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Old 09-29-2010, 02:19 PM   #1
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Default Lagering temps???

Today I bought a Black Lager kit. I assumed it was an Ale like the Octoberfest kit I bought. No this is a true Lager, comes with lager yeast and lagering temps in the instructions. So what happens if I ferment at my normal 60 F?

Next week the cooler I use to carb my kegs with frozen bottles of H20 in H20 would be free. Should I wait and use that to get the fermenter down to true Lagering temps? And if so how long do I gotta keep the temps down for?


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Old 09-29-2010, 02:49 PM   #2
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Lagers should ferment around 50 F. I like to keep it there for at least two weeks. After that it gets chilled, or depending on my pipeline, it might sit in the low 60's for a couple weeks until space frees up in my lagering chamber.


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Old 09-29-2010, 02:58 PM   #3
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Well, the fermentation won't be too bad, but most lagering phases take about 2-3 months and should be appx. 10 degrees cooler than fermentation.
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Old 09-29-2010, 02:58 PM   #4
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This may be helpful:

http://www.howtobrew.com/section1/chapter10-5.html

60F is awfully high for primary lager before lagering. It will possibly ferment at 60F but it will not taste what it is supposed to at all!
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Old 09-29-2010, 03:04 PM   #5
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So with the ice bath I should be able to keep the temp at 50 or lower. So itshould be fermented at 50 for two week then it should be taken lower? Should I transfer to a secondary after two weeks or leave it in primary? I should be able to pick up a used fridge before the 2 weeks is up and then move it to colder than 50 degrees.
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Old 09-29-2010, 04:23 PM   #6
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Quote:
Originally Posted by akthor View Post
So with the ice bath I should be able to keep the temp at 50 or lower. So itshould be fermented at 50 for two week then it should be taken lower? Should I transfer to a secondary after two weeks or leave it in primary? I should be able to pick up a used fridge before the 2 weeks is up and then move it to colder than 50 degrees.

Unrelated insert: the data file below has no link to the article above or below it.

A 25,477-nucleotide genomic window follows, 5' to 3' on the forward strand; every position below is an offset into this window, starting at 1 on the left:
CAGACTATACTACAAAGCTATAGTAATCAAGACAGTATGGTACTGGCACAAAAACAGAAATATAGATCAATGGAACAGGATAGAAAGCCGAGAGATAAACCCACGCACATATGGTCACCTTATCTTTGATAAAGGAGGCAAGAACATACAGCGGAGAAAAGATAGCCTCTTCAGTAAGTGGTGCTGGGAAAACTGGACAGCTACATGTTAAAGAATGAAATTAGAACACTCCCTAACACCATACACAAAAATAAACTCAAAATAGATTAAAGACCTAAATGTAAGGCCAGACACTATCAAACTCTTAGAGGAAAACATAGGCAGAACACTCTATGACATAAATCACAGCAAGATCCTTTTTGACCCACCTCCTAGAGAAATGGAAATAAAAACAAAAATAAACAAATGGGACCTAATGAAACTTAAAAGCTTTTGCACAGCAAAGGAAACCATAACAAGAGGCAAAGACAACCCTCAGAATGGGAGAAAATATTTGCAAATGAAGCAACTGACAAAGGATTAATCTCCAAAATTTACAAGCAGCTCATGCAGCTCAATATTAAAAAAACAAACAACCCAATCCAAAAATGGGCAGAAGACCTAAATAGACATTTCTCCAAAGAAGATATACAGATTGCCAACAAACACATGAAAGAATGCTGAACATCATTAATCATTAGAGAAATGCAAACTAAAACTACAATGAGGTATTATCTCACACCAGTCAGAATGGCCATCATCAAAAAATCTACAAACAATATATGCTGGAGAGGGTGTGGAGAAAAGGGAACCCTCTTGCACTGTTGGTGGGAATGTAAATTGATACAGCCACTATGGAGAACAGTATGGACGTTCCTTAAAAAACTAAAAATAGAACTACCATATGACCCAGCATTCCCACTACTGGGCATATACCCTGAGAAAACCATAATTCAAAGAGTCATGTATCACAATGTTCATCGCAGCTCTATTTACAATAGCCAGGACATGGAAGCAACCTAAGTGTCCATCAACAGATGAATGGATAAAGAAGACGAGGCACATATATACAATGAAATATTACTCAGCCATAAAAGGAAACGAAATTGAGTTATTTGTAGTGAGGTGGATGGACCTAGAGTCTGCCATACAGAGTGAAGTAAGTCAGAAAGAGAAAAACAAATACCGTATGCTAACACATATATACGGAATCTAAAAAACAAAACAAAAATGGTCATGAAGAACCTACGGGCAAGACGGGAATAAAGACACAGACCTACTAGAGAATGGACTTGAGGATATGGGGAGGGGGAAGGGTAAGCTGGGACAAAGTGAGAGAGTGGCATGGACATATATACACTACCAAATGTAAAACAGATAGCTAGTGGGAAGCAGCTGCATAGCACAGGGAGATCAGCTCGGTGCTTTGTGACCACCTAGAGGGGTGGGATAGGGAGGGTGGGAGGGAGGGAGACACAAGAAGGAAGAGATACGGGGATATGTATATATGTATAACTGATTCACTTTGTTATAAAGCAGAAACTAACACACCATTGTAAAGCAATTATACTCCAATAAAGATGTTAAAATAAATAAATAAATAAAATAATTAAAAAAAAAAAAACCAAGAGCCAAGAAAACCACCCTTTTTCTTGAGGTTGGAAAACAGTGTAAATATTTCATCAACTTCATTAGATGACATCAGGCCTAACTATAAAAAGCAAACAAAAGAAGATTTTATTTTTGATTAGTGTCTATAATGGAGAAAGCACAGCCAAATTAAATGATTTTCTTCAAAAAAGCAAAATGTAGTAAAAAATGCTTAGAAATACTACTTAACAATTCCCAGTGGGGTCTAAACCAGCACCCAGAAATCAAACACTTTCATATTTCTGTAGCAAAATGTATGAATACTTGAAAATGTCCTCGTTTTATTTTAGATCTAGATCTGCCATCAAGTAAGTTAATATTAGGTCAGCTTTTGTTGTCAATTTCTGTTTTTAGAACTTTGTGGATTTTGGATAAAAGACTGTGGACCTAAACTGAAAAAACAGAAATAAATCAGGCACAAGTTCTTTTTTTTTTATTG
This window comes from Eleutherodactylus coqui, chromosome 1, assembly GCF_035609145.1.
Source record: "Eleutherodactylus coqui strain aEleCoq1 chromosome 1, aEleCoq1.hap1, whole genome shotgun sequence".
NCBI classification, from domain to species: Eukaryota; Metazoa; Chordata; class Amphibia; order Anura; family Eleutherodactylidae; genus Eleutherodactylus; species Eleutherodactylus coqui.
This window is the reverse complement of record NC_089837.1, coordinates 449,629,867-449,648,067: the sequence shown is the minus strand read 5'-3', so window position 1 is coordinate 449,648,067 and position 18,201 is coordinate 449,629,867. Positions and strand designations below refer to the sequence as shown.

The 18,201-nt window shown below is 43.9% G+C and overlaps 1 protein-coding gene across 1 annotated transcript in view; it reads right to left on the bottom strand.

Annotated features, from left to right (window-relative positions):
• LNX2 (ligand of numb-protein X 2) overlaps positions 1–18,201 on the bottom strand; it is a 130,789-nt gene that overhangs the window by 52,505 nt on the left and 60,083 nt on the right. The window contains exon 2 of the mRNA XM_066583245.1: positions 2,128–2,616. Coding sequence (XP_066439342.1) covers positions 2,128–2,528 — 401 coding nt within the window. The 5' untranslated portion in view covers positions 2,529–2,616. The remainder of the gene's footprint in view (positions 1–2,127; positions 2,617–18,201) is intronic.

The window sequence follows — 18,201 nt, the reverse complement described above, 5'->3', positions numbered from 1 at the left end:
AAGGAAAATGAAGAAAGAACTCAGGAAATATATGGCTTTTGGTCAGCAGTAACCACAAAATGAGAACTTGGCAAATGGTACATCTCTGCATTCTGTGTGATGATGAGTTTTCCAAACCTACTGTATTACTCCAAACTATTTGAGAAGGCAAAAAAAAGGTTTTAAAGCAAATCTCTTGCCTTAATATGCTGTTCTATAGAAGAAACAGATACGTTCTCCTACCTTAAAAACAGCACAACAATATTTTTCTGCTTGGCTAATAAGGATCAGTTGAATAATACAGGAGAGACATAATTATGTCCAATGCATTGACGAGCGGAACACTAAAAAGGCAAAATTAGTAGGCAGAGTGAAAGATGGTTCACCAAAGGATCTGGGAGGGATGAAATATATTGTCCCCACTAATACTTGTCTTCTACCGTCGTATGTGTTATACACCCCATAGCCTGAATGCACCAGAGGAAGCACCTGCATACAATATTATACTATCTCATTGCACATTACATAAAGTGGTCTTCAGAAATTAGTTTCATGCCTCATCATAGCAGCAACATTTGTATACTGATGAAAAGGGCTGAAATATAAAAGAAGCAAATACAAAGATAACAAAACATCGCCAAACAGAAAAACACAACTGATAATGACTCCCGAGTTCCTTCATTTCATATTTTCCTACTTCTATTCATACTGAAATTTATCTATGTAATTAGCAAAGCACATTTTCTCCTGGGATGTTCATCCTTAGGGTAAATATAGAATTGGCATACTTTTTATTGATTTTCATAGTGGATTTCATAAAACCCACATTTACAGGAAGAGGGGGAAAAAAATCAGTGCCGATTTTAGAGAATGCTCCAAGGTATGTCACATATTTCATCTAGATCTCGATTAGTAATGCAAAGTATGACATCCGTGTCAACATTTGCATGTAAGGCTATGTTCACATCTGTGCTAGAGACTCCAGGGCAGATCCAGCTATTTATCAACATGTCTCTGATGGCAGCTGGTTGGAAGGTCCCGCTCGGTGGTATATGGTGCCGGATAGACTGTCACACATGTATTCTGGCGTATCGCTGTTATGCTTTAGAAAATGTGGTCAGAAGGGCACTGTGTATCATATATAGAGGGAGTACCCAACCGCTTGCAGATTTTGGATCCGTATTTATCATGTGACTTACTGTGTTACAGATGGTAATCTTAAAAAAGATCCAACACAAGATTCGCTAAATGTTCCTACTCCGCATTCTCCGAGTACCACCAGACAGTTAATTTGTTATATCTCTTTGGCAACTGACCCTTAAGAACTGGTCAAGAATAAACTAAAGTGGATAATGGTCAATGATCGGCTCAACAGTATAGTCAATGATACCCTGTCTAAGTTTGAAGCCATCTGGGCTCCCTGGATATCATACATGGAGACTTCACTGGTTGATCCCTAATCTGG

Actually, for me primary fermentation on lagers takes about 4 weeks, sometimes more (I ferment at ~46F), then we do a diacetyl rest usually for a week (~68F), then its down to ~36F for lagering up to 3 mo's, again you should probably read up on lagers, here's another link to palmers book and specifically to starters/diacetyl rests for lagers: http://www.howtobrew.com/section1/chapter10-4.html

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Old 09-29-2010, 06:13 PM   #7
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Never rely on a calendar to guide your ferments. Yeast can't read.

Your yeast will guide you. They communicate with you through your hydrometer. I find most of my lagers - I brew Classic American Pilsner, mostly, with an OG ~1.048 - take at least two weeks in primary, then a few days diacetyl rest, then a couple months of lagering. I use my hydrometer to see when the primary ferment is complete by taking hydrometer readings, cross-referencing the reading with the apparent attenuation I can expect from my yeast (plus past experience with my "house" lager yeast strain), and the length of time I've recorded from past batches.

Cheers,

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Old 09-29-2010, 07:05 PM   #8
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Yikes well I didnt expect this to be so complicated. I may look into turning this kit into an ale?? Do I just need a different yeast? I really think I need refridgeration of some sort in place before I attempt something this complex.
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Old 09-29-2010, 07:12 PM   #9
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Quote:
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Yikes well I didnt expect this to be so complicated. I may look into turning this kit into an ale?? Do I just need a different yeast? I really think I need refridgeration of some sort in place before I attempt something this complex.
Yes, if you make an ale you will want an ale yeast. Lagers aren't hard, but are definitely more temperature finicky. Usually, there is some required racking and lagering.
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Old 09-29-2010, 07:28 PM   #10
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If I had a fridge for brewing it would be a no brainer but I haven't gotten one yet.


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